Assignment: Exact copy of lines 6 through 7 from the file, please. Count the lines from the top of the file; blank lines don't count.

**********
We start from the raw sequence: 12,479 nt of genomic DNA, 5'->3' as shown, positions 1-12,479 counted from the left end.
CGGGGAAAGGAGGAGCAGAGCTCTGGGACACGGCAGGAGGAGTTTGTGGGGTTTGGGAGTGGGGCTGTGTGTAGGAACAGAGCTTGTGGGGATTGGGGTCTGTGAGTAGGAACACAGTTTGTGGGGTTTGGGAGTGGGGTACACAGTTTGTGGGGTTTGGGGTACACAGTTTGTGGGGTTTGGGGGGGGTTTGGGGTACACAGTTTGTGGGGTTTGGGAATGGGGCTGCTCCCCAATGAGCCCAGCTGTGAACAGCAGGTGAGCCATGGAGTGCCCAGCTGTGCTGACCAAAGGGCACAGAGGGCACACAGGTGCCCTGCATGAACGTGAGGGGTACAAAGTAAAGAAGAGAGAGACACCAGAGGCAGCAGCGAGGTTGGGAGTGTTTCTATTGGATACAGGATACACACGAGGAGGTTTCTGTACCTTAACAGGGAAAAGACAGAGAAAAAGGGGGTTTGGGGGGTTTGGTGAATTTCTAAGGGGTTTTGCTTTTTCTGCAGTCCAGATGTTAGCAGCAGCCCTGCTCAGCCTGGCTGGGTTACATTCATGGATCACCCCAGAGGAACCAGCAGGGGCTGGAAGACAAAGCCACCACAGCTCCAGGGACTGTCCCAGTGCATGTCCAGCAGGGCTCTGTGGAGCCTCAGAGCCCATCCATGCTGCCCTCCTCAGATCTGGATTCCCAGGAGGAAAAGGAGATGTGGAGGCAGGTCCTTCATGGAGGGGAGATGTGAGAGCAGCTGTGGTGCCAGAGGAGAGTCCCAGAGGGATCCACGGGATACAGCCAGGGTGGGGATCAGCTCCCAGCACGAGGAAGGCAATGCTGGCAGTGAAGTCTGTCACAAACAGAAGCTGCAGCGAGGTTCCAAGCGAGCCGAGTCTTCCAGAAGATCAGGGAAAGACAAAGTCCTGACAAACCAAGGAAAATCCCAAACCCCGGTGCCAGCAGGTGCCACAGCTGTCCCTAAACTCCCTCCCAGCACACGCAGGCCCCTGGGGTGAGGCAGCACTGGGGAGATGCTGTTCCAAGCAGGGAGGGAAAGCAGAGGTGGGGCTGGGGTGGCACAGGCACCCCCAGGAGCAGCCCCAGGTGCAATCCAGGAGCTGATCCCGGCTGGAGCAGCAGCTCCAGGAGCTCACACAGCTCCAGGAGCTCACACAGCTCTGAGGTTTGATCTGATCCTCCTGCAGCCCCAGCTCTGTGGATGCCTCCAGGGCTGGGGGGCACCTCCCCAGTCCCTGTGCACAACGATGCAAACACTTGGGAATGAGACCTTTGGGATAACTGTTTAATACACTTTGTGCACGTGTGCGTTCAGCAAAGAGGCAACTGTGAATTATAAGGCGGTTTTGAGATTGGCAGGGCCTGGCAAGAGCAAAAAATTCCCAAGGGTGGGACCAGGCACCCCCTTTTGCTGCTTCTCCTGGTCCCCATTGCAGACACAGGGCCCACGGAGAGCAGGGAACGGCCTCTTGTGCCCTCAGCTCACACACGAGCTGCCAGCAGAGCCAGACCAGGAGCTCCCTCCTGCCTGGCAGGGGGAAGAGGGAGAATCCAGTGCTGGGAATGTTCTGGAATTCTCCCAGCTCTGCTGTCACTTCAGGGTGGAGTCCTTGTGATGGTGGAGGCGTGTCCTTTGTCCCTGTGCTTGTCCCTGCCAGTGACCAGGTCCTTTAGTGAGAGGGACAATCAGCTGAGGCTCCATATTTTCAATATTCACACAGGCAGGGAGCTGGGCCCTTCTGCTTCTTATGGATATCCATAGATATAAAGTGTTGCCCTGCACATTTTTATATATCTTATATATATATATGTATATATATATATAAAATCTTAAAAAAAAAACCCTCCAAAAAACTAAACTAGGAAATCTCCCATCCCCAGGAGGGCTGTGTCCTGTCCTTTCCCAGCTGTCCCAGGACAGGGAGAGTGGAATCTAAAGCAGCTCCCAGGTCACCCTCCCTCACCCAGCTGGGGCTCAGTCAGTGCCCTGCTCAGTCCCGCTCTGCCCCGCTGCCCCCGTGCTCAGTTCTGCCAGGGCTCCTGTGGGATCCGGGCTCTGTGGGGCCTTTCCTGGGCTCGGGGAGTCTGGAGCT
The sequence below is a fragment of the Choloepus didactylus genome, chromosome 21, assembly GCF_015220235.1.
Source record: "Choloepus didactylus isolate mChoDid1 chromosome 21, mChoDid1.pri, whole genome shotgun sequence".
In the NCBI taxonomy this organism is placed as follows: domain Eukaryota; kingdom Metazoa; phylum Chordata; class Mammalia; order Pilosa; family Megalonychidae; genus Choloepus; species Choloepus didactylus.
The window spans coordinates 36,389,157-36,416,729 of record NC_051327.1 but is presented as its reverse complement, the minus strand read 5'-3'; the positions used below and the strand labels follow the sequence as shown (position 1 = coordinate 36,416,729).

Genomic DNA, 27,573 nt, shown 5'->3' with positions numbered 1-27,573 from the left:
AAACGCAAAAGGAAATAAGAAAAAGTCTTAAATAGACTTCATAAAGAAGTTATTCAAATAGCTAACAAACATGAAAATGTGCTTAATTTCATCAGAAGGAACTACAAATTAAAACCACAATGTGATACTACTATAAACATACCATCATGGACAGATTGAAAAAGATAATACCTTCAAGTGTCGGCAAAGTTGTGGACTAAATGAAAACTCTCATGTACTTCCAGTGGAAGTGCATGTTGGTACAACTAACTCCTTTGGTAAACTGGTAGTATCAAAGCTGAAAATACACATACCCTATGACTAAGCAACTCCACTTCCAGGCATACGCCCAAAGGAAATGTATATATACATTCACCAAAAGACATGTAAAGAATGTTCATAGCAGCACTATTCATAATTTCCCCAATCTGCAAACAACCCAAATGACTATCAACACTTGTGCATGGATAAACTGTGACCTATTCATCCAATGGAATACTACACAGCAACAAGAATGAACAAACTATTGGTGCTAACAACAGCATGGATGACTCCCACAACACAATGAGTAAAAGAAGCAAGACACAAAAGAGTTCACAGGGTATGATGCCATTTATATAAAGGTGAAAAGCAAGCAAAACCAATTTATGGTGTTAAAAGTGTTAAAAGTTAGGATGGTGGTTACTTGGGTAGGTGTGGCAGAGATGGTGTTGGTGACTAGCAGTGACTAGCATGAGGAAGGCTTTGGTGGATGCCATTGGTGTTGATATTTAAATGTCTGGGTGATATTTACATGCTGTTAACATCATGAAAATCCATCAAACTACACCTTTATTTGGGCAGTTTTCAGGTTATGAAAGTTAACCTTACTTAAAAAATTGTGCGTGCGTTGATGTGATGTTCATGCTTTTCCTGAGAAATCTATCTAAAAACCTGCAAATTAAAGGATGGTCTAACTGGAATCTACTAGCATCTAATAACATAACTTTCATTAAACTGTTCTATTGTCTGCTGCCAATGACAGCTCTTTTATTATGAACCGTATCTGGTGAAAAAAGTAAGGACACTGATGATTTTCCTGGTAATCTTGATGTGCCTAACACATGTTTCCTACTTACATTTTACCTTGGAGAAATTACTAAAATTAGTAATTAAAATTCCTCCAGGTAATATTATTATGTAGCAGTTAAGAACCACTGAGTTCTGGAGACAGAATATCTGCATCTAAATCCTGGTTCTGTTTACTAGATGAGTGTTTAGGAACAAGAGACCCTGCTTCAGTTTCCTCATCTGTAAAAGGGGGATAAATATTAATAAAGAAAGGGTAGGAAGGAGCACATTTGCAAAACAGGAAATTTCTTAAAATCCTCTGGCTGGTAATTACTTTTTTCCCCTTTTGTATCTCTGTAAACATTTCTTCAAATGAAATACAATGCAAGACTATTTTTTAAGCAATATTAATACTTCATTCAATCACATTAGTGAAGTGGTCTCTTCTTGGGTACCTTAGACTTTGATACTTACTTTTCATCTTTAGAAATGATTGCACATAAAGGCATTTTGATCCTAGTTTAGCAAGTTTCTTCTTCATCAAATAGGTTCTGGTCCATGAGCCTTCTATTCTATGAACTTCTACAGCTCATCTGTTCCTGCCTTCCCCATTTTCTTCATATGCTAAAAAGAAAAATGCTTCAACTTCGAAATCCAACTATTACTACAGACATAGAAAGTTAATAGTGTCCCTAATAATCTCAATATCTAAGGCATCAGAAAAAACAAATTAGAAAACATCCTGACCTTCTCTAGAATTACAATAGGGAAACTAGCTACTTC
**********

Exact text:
The window spans coordinates 36,389,157-36,416,729 of record NC_051327.1 but is presented as its reverse complement, the minus strand read 5'-3'; the positions used below and the strand labels follow the sequence as shown (position 1 = coordinate 36,416,729).

Genomic DNA, 27,573 nt, shown 5'->3' with positions numbered 1-27,573 from the left: